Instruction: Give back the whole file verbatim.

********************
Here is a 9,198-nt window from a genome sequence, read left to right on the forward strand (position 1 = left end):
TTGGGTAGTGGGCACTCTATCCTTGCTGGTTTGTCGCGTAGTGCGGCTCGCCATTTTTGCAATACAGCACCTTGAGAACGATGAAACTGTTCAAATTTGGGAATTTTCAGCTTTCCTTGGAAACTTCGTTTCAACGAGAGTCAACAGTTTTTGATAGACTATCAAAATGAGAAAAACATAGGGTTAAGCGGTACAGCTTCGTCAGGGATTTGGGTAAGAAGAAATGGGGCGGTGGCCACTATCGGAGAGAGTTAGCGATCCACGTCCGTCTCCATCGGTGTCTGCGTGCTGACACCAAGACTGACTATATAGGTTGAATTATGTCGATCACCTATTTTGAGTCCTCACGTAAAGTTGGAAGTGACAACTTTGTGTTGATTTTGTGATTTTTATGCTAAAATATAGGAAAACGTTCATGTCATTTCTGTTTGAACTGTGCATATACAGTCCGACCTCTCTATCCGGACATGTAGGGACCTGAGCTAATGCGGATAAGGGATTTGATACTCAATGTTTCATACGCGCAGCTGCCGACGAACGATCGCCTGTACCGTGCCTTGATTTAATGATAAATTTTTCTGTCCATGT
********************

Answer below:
Here is a 9,198-nt window from a genome sequence, read left to right on the forward strand (position 1 = left end):
TTGGGTAGTGGGCACTCTATCCTTGCTGGTTTGTCGCGTAGTGCGGCTCGCCATTTTTGCAATACAGCACCTTGAGAACGATGAAACTGTTCAAATTTGGGAATTTTCAGCTTTCCTTGGAAACTTCGTTTCAACGAGAGTCAACAGTTTTTGATAGACTATCAAAATGAGAAAAACATAGGGTTAAGCGGTACAGCTTCGTCAGGGATTTGGGTAAGAAGAAATGGGGCGGTGGCCACTATCGGAGAGAGTTAGCGATCCACGTCCGTCTCCATCGGTGTCTGCGTGCTGACACCAAGACTGACTATATAGGTTGAATTATGTCGATCACCTATTTTGAGTCCTCACGTAAAGTTGGAAGTGACAACTTTGTGTTGATTTTGTGATTTTTATGCTAAAATATAGGAAAACGTTCATGTCATTTCTGTTTGAACTGTGCATATACAGTCCGACCTCTCTATCCGGACATGTAGGGACCTGAGCTAATGCGGATAAGGGATTTGATACTCAATGTTTCATACGCGCAGCTGCCGACGAACGATCGCCTGTACCGTGCCTTGATTTAATGATAAATTTTTCTGTCCATGT